setup Access point

Hi,
 I got a Dlink router(192.168.10.1) in which i disbaled wifi.
then I got a TP-link Access point where wifi and ssid enabled.
I have connected Access point to router. setup dhcp in both access point and router. everything works fine. wifi works fine from AP getting ip in 192.168.10.1 range.

But i want to setup access point(192.168.20.1) in a different subnet to the router network(192.168.10.1).   how should i set it up to make it work ???

Hope my question is clear.

Thank you guys.
Mr.XAsked:
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masnrockCommented:
You would ideally have a router that supports VLANs, and it sounds like you don't. So my response to you is to get a router that supports them. Another option might be loading your router with DD-WRT and setting up VLANs that way.

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PerarduaadastraCommented:
If you want separate IP ranges, presumably to isolate the networks from each other, then masnrock's suggestion of using equipment that supports VLANs is the only sensible way to go. You might make it work by cobbling various bits of kit together, but it would be a continuing headache to manage, and the only reason that you're currently able to run two DHCP servers at the same time is because they can't see each other...

You might have to spend a bit more money on equipment than you want to, but you would then have a setup that actually worked reliably and as expected.
Mr.XAuthor Commented:
thanks guys for the response.
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Mr.XAuthor Commented:
hi,
I just got a related question. so have re opened this .

I got router with vla capability. and I got AP where i am gonna create 2 SSIDs each in one subnet.
I have attached a diagram of my plan. Could anyone have a look at it and let me know whether it is coorect ?IMG_2719.JPG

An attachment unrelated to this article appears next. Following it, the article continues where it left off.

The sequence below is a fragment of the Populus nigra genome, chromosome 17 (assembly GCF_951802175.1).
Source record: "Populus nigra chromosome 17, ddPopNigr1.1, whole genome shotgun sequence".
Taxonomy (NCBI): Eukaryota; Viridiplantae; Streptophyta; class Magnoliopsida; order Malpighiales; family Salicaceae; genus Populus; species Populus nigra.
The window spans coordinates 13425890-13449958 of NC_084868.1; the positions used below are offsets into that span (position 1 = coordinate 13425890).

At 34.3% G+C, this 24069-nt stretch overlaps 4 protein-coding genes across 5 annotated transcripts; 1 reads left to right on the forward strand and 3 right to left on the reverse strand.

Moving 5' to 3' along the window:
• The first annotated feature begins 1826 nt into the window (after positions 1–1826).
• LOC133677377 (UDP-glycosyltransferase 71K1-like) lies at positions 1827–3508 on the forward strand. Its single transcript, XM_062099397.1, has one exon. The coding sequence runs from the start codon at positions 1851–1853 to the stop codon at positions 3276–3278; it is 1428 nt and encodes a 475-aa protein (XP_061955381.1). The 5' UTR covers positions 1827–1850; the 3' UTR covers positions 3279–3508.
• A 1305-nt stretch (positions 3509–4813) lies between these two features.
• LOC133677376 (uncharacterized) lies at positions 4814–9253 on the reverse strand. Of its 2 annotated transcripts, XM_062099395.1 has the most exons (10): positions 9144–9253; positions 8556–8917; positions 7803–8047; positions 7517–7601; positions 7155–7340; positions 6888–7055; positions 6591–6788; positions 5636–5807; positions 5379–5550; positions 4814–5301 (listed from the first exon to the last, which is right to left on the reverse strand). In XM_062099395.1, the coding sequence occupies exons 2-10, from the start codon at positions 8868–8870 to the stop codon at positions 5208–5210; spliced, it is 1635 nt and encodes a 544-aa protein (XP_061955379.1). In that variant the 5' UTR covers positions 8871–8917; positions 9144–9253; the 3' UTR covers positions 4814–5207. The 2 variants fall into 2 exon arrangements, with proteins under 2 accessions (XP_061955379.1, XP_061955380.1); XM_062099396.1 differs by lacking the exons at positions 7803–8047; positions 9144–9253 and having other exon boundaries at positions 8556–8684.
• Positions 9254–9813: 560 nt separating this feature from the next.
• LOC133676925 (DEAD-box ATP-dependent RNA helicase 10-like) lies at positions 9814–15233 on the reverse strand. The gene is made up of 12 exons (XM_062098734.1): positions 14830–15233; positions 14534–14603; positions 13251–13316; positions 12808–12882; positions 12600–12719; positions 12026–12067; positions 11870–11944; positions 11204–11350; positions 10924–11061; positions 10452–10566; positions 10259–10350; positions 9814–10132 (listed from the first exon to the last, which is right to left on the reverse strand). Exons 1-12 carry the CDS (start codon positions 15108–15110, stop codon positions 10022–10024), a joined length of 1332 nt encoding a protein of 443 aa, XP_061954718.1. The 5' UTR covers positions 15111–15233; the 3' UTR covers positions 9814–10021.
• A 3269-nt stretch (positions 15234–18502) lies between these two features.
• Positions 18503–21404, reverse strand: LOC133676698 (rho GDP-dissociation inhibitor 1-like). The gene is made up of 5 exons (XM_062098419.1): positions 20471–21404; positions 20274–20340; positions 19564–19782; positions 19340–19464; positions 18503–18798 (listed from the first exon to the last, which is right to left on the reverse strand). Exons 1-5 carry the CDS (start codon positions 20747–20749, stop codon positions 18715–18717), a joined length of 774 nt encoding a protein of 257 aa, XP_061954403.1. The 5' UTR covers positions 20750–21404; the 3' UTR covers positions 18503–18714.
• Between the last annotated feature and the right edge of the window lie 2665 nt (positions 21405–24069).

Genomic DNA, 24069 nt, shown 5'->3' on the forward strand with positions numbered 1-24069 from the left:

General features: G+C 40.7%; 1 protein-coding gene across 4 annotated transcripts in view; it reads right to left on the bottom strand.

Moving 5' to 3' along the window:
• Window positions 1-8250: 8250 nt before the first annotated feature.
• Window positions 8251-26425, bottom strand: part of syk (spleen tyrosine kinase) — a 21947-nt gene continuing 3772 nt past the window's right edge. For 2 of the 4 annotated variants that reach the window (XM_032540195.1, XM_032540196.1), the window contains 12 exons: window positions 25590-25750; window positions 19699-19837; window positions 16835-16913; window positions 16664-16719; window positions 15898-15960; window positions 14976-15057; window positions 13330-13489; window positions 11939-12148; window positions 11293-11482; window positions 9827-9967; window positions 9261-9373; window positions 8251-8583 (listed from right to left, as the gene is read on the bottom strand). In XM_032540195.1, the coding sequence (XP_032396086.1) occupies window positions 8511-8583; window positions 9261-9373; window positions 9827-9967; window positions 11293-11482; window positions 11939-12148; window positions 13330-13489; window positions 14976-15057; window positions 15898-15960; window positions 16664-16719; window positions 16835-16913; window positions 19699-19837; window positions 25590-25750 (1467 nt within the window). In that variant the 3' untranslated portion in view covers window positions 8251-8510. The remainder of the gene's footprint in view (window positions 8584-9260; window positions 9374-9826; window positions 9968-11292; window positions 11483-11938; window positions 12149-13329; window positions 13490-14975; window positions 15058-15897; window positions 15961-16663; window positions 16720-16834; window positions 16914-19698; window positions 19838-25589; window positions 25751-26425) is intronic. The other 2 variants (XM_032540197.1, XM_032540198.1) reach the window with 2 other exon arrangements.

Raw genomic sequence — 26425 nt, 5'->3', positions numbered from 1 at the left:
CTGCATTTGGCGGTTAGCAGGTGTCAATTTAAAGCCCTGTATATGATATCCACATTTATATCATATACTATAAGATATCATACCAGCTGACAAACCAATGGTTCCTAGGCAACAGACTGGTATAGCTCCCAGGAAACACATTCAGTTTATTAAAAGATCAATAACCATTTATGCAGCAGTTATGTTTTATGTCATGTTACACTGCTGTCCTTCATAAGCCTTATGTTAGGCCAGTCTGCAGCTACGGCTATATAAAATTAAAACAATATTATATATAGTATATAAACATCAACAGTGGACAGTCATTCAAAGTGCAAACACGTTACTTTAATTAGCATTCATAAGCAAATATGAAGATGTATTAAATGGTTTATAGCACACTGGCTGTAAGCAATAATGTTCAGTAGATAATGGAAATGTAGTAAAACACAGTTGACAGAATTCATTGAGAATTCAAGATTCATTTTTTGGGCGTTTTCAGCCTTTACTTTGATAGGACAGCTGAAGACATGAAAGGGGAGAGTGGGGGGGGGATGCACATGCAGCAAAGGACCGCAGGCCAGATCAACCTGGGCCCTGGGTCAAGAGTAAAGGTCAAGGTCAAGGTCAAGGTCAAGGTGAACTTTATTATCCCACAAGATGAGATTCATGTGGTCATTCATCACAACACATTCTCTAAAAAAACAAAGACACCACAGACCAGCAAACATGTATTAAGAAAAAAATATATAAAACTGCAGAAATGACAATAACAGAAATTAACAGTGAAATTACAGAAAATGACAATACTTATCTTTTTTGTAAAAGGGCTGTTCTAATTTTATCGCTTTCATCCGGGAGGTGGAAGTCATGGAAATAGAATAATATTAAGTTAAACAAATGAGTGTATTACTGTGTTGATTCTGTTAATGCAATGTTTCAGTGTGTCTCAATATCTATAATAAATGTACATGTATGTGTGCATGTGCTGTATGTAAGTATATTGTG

with my pic - in router am gonna craete 2 vlans. and from router to switch its trunnk port
switch to access point is trunk port.
in AP create 2  SSID and assign one vlan each.  
are this steps coorect ?

Hope you guys understand what i am trying to say.

Thank you
masnrockCommented:
You didn't have to use a trunk port to the AP, but it's not hurting you either. At a minimum, the port going to the AP had to have the VLAN that it is getting it's actually IP from as untagged, and other VLAN(s) involved for the SSIDs as tagged.

As for the AP itself (and I assume that your AP works with VLANs, that point was never clear in your original question), make sure that you specify the correct VLAN for each SSID. If you do not spell out one, it will assume that the untagged VLAN is the one you intended.
Mr.XAuthor Commented:
hi masnrock,
when u say this .
At a minimum, the port going to the AP had to have the VLAN that it is getting it's actually IP from as untagged, and other VLAN(s) involved for the SSIDs as tagged.       - it has both untagged and tagged. it means its a trunk port ? isnt it ?
masnrockCommented:
Trunk ports are intended to carry the traffic for all of the VLANs. However, you can have a port handle tagged and untagged traffic for only a subset of VLANs. For example, if you had 5 VLANs defined, but you only wanted a switch port to be a member of 2 of them, that isn't a trunk.

But like I said, in your case, it's actually a very minor detail. However, it might come into play in the future if you decide to implement additional VLANs.
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